ddply(df, .(Group), function(x)x[which.max(x$Score), ])

(which also has the advantage that which.max will return multiple max lines, if there are any).

  • which.max(x$Score) could be used instead of x$Score==max(x$Score). In this example this works well, and in general it is cleaner, but it doesn't always work as desired when there are several maximums (ties). – Reinstate Monica - G. Simpson Jun 9 '11 at 8:24

The plyr package can be used for this. With the ddply() function you can split a data frame on one or more columns and apply a function and return a data frame, then with the summarize() function you can use the columns of the splitted data frame as variables to make the new data frame/;

dat <- read.table(textConnection('Group Score Info
1     1     1    a
2     1     2    b
3     1     3    c
4     2     4    d
5     2     3    e
6     2     1    f'))


    Max = max(Score),
    Info = Info[which.max(Score)])
  Group Max Info
1     1   3    c
2     2   4    d
  • Nice, but I think you'll agree my solution is slightly more general since it will return all columns in the original data.frame. – Andrie Jun 9 '11 at 7:59
  • 1
    Yeah indeed. You could change x$Score==max in which,max if you assume that there is only one maximum per group. – Sacha Epskamp Jun 9 '11 at 8:15
  • Ah, that's nice. I didn't know about which.max – Andrie Jun 9 '11 at 8:17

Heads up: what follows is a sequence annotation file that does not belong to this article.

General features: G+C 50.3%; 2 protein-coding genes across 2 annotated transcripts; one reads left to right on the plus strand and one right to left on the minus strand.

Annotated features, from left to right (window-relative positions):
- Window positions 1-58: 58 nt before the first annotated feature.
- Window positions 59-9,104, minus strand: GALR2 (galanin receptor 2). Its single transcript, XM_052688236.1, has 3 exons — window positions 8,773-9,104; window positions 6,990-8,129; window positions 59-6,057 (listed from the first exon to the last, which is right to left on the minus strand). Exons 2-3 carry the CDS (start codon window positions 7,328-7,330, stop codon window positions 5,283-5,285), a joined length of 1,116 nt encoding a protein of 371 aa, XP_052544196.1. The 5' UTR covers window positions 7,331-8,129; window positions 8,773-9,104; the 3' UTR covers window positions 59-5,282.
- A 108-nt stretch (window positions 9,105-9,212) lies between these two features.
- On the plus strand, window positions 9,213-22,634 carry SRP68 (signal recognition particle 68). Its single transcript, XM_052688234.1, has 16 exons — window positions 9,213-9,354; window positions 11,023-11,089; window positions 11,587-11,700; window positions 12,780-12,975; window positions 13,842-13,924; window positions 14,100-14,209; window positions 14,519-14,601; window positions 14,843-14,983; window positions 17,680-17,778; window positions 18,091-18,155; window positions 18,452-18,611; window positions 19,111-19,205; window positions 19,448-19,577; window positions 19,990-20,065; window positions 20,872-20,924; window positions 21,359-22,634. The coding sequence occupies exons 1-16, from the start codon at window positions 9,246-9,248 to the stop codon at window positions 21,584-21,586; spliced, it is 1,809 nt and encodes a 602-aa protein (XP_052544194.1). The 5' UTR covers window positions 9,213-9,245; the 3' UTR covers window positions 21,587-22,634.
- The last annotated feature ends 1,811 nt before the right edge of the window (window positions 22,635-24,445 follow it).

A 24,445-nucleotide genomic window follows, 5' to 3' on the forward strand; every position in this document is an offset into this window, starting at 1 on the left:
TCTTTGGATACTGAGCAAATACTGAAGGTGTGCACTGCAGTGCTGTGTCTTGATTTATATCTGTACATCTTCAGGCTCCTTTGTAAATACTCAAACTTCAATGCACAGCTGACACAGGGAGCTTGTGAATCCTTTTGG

A late answer, but and approach using data.table

DT <- data.table(dat)

DT[, .SD[which.max(Score),], by = Group]

Or, if it is possible to have more than one equally highest score

DT[, .SD[which(Score == max(Score)),], by = Group]

Noting that (from ?data.table

.SD is a data.table containing the Subset of x's Data for each group, excluding the group column(s)

  • How can you calculate standard deviation only of the last six values, not of the whole column? Do you firstly need to aggregate the data or does there exist something like SQL-style OVER (PARTITION ... BETWEEN 5 PRECEDING AND CURRENT ROW in R? I am trying to answer this here but stuck. – hhh Apr 26 '17 at 9:27
  • 1
    @hhh this looks like rolling sd, please upvote github.com/Rdatatable/data.table/issues/2778 – jangorecki May 27 at 4:48

To add to Gavin's answer: prior to the merge, it is possible to get aggregate to use proper names when not using the formula interface:

aggregate(data[,"score", drop=F], list(group=data$group), mean) 

This is how I baseically think of the problem.

my.df <- data.frame(group = rep(c(1,2), each = 3), 
        score = runif(6), info = letters[1:6])
my.agg <- with(my.df, aggregate(score, list(group), max))
my.df.split <- with(my.df, split(x = my.df, f = group))
my.agg$info <- unlist(lapply(my.df.split, FUN = function(x) {
            x[which(x$score == max(x$score)), "info"]

> my.agg
  Group.1         x info
1       1 0.9344336    a
2       2 0.7699763    e

I don't have a high enough reputation to comment on Gavin Simpson's answer, but I wanted to warn that there seems to be a difference in the default treatment of missing values between the standard syntax and the formula syntax for aggregate.

#Create some data with missing values 
  day hour val
1   1    1   1
2   1    2  NA
3   1    3   3
4   1    3  NA
5   1    4   5

#Standard syntax
  day hour   x
1   1    1   1
2   1    2 NaN
3   1    3   3
4   1    4   5

#Formula syntax.  Note the index for hour 2 has been silently dropped.
aggregate(val ~ hour + day,data=a,mean,na.rm=T)
  hour day val
1    1   1   1
2    3   1   3
3    4   1   5